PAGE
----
|The data in this report pertain to cases sentenced both before and after enactment of the PROTECT Act, Pub. L. 108-21. Seven months of the fiscal year were prior to the effective date of the Act (October 1, 2002–April 30, 2003), and five months were after (May 1, 2003–September 30, 2003).|
This is the eighth edition of the United States Sentencing Commission’s Sourcebook of Federal Sentencing Statistics. This Sourcebook contains descriptive statistics on the application of the federal sentencing guidelines and provides selected district, circuit, and national sentencing data. The volume covers fiscal year 2003 (October 1, 2002, through September 30, 2003, hereinafter “2003”). This Sourcebook together with the 2003 Annual Report constitutes the annual report referenced in 28 U.S.C. § 997, as well as the analysis, recommendations, and accounting to Congress referenced in 28 U.S.C. § 994(w)(3).
The Commission collects and analyzes data on guideline sentences to support its varied activities. As authorized by Congress, the Commission’s numerous research responsibilities include (1) the establishment of a research and development program to serve as a clearinghouse and information center for the collection, preparation, and dissemination of information on federal sentencing practices; (2) the publication of data concerning the sentencing process; (3) the systematic collection and dissemination of information concerning sentences actually imposed and the relationship of such sentences to the factors set forth in section 3553(a) of title 18, United States Code; and (4) the systematic collection and dissemination of information regarding the effectiveness of sentences imposed (28 U.S.C. § 995(a)(12) and (14) through (16) inclusive).
The Sentencing Commission maintains a comprehensive, computerized data collection system which forms the basis for its clearinghouse of federal sentencing information and which, in large part, drives the agency’s research mission.
Pursuant to 28 U.S.C. § 994(w) (as amended by section 401(h) of the PROTECT Act, which became effective April 30, 2003), each chief judge of a district is required to ensure that within 30 days after entry of judgment in a criminal case, the sentencing court submits a report of sentence to the Commission that includes: (1) the judgment and commitment order; (2) the statement of reasons (including the reasons for any departures); (3) any plea agreement; (4) the indictment or other charging document; (5) the presentence report; and (6) any other information the Commission needs.
Data from these documents are extracted and coded for input into various databases. It should be noted that data collection is a dynamic rather than a static process. When research questions arise, the Commission either analyzes existing data or adds information to its monitoring system.
The Commission’s computerized datasets, without individual identifiers, are available via tape and the Internet through the Inter-University Consortium for Political and Social Research at the University of Michigan (ICPSR) and the Federal Justice Statistics Resource Center.1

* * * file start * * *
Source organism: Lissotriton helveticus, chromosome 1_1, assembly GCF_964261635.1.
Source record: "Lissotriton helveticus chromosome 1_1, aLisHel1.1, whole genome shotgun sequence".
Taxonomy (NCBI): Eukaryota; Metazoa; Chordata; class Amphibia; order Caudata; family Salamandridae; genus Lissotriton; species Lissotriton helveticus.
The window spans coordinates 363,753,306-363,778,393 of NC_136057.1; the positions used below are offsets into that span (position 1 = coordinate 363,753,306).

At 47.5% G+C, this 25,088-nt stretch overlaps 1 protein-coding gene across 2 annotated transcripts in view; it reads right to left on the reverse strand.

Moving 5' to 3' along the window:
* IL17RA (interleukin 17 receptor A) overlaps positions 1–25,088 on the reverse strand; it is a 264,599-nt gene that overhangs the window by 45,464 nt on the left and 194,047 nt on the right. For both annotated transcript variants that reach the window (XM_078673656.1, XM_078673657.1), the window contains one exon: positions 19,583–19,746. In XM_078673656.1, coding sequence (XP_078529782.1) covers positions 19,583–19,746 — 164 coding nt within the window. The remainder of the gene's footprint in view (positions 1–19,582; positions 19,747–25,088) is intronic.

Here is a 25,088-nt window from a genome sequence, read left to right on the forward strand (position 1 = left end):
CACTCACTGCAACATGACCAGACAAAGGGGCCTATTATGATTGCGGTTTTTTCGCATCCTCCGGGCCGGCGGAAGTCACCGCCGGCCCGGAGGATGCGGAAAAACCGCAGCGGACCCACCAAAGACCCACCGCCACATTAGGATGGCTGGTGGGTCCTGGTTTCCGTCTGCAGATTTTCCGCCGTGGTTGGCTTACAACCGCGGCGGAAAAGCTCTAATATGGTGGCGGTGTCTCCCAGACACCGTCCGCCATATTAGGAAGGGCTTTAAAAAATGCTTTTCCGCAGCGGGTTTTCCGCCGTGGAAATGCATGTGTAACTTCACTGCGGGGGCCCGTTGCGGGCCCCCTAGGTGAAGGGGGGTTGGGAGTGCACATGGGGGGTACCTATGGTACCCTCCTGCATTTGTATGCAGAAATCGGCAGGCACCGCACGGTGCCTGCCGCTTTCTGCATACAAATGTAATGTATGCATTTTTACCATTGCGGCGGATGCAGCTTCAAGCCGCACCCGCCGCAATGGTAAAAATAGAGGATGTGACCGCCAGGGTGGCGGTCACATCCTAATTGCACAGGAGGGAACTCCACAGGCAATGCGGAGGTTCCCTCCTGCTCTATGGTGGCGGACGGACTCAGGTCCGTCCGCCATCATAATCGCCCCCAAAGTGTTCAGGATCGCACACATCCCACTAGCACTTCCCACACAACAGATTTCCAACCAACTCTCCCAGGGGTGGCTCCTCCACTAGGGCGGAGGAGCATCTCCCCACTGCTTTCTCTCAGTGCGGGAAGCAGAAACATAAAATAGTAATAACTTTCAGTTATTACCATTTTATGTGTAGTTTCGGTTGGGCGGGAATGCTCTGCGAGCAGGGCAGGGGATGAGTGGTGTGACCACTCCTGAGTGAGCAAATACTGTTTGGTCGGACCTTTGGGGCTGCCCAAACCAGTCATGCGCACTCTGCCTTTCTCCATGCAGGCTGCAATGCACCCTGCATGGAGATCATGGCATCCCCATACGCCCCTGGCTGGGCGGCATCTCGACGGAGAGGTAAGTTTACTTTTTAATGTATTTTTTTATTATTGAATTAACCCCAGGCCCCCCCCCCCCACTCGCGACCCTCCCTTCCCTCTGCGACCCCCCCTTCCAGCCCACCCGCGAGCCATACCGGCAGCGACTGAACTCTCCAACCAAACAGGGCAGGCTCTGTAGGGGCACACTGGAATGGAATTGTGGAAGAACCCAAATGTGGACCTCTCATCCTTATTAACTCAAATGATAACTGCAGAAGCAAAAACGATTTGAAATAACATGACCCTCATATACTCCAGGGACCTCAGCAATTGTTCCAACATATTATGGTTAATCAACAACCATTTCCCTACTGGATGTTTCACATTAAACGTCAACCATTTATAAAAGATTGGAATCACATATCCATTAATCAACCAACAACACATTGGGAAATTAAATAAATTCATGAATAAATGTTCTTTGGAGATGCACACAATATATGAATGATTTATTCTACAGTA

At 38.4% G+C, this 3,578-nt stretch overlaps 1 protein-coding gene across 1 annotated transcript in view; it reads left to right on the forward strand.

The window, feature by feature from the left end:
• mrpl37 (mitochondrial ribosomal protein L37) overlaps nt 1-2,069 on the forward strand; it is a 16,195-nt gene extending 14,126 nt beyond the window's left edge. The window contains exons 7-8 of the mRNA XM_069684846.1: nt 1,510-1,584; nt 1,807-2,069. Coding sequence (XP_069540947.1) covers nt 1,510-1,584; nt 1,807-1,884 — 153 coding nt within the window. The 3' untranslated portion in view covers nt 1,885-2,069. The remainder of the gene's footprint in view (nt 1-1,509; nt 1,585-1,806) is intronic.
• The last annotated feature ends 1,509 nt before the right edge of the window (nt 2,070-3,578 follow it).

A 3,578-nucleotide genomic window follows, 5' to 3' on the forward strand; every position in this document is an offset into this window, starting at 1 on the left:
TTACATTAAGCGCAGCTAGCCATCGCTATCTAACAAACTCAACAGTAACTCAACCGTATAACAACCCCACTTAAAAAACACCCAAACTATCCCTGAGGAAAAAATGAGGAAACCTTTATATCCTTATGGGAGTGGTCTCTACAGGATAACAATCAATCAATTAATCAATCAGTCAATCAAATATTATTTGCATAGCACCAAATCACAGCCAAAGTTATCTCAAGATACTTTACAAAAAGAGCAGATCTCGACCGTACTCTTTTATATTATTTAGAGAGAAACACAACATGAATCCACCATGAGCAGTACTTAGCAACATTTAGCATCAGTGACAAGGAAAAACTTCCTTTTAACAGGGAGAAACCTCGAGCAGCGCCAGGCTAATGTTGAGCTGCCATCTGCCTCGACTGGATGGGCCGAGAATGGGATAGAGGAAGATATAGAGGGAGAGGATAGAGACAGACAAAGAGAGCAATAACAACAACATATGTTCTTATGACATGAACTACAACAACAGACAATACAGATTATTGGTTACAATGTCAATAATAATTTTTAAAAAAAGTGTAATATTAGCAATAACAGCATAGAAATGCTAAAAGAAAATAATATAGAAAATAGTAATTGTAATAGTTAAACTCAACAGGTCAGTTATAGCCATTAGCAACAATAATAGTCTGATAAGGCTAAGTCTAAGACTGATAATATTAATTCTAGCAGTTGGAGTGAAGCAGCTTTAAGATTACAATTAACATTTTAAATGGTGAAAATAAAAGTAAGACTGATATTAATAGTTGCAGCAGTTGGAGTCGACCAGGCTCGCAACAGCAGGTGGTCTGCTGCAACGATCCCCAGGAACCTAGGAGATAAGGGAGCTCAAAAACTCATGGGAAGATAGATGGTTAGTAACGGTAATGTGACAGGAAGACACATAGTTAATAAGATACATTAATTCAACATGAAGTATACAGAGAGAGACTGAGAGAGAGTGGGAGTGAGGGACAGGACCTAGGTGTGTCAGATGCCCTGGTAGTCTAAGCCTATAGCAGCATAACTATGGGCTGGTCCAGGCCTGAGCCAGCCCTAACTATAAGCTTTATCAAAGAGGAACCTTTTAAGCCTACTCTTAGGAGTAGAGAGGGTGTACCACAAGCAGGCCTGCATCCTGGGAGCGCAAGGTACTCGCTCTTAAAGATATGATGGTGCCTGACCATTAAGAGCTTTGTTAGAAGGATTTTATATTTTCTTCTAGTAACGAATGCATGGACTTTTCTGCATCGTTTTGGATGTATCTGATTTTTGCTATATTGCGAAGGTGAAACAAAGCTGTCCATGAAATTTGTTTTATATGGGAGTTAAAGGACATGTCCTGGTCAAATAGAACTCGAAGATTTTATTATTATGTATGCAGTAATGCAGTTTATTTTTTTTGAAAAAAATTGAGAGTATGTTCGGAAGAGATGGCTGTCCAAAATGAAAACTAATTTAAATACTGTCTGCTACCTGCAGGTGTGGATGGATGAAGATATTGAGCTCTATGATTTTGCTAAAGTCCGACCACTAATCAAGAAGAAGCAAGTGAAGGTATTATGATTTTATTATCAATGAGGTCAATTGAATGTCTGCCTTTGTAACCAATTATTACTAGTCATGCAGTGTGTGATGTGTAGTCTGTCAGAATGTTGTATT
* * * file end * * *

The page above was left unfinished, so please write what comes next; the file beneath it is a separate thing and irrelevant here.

<h3> Offender Dataset</h3><p>For each case in its Offender Dataset, the Commission routinely collects case identifiers, sentencing data, demographic variables, statutory information, the complete range of court guideline decisions, and departure information. Throughout 2003, the Commission continued to add data elements to its extensive computerized datafile on defendants sentenced under the guidelines.</p><p>The Commission’s 2003 USSC Offender Dataset contains documentation on 70,258 cases sentenced under the Sentencing Reform Act between October 1, 2002, and September 30, 2003. A "case" is defined as one sentencing event for an individual defendant. While the 2003 reporting year includes cases sentenced between October 1, 2002, and September 30, 2003, it is important to note that the data collected and analyzed in the <em>2003 Annual Report</em> and <em>2003 Sourcebook of Sentencing Statistics reflect only cases reported to the Commission (i.e., guidelines cases for which the courts forwarded appropriate documen</em>tation to the Commission). Consequently, if a court fails to forward documentation on a case to the Commission, the agency will not have a record of that particular sentencing. This reliance on physical receipt of court records by the Commission allows for three potential areas of guideline case underreporting: (1) court failure to submit case documentation;<br /> (2) a misunderstanding of the types of cases to be submitted; and (3) cases lost in transit between a court and the Commission.</p><h3> New Tables for 2003</h3><p>For the first time, document submission rates for charging documents (indictment/information) and plea agreements have been added. See Table 1A. This table has been added based upon the provisions of Section 401(h) of the PROTECT Act, effective April 30, 2003, requiring the timely submission of these documents. Table 1 continues to reflect the submission rates for the judgment and commitment order, presentence report, and statement of reasons.</p><p>Additional tables have also been added relating to departures below the guideline range. Table 26A breaks out departures below the guideline range into Substantial Assistance Departures, Government Initiated Departures, and Other Downward Departures. Table 25 lists the reasons included for Government Initiated Departures and Table 25A lists the reasons for Other Departures.</p><h3> Organizational Dataset</h3><p>The <strong>Organizational Dataset </strong>captures information on organizations sentenced under Chapter Eight of the guidelines. The data collected describe organizational structure, size, and economic viability; offense of conviction; mode of adjudication; sanctions imposed; and application of the sentencing guidelines. The Commission received information on 200 organizations that were sentenced under Chapter Eight of the sentencing guidelines in 2003. See Table 51.</p><h3> Appeals Dataset</h3><p>The <strong>Appeals Dataset</strong> tracks appellate review of sentencing decisions. Information captured in this module includes district, circuit, dates of appeal and opinion, legal issues, and the court’s disposition. In addition to its standard data collection, the Commission often codes additional variables to study various discrete issues (e.g., drug offenses, criminal history). The Commission also tracks final opinions and orders, both published and unpublished, in federal criminal appeals. In 2003, the Commission gathered information on 6,564 appellate court cases of which 1,663 were "conviction only" cases. See Figure M.</p><p>The appeals data system uses both the "group" and the "defendant" units of analysis. Each group comprises individual records representing all codefendants participating in a consolidated appeal. Each defendant’s record comprises the sentencing-related issues corresponding to that particular defendant. These records, linked together by a unique Commission-assigned appeals identification number, constitute a single group.</p><h3> New Table for 2003</h3><p>An additional appeals table has also been added (Table 56A) which breaks down sentencing appeals by circuit and district for cases that have been appealed by the government. Table 56, which previously broke down all sentencing appeals, now presents appeals by the defendant.</p><p><sup>1</sup> Using the Internet address http://www.JCPSR.umich.edu/NACJD/archive.html or http://fjsrc.urban.org/ Commission datasets can be accessed.</p><hr />